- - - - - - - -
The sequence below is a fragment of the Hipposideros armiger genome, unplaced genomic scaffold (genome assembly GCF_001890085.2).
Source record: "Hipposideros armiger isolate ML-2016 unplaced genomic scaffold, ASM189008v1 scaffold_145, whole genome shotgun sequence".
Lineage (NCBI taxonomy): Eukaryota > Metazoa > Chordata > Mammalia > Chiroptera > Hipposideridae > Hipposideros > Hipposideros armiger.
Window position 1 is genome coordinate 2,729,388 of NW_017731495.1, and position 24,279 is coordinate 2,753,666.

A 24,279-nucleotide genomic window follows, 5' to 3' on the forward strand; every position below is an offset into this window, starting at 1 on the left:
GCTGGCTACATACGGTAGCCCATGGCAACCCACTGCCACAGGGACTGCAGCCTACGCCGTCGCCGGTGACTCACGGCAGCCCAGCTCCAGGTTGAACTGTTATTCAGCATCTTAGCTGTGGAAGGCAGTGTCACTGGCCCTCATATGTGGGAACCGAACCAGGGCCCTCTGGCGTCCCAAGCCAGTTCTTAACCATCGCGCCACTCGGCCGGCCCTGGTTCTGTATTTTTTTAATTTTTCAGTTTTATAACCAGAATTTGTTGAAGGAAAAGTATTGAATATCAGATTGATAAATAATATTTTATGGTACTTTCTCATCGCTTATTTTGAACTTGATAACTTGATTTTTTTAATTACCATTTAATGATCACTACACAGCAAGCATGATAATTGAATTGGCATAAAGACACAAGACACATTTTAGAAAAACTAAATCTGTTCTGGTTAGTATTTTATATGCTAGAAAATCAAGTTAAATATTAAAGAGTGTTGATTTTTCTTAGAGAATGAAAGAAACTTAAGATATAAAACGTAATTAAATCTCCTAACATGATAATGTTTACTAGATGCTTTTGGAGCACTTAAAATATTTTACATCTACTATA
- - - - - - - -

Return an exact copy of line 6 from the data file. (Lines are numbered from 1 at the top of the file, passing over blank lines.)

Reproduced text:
GCTGGCTACATACGGTAGCCCATGGCAACCCACTGCCACAGGGACTGCAGCCTACGCCGTCGCCGGTGACTCACGGCAGCCCAGCTCCAGGTTGAACTGTTATTCAGCATCTTAGCTGTGGAAGGCAGTGTCACTGGCCCTCATATGTGGGAACCGAACCAGGGCCCTCTGGCGTCCCAAGCCAGTTCTTAACCATCGCGCCACTCGGCCGGCCCTGGTTCTGTATTTTTTTAATTTTTCAGTTTTATAACCAGAATTTGTTGAAGGAAAAGTATTGAATATCAGATTGATAAATAATATTTTATGGTACTTTCTCATCGCTTATTTTGAACTTGATAACTTGATTTTTTTAATTACCATTTAATGATCACTACACAGCAAGCATGATAATTGAATTGGCATAAAGACACAAGACACATTTTAGAAAAACTAAATCTGTTCTGGTTAGTATTTTATATGCTAGAAAATCAAGTTAAATATTAAAGAGTGTTGATTTTTCTTAGAGAATGAAAGAAACTTAAGATATAAAACGTAATTAAATCTCCTAACATGATAATGTTTACTAGATGCTTTTGGAGCACTTAAAATATTTTACATCTACTATA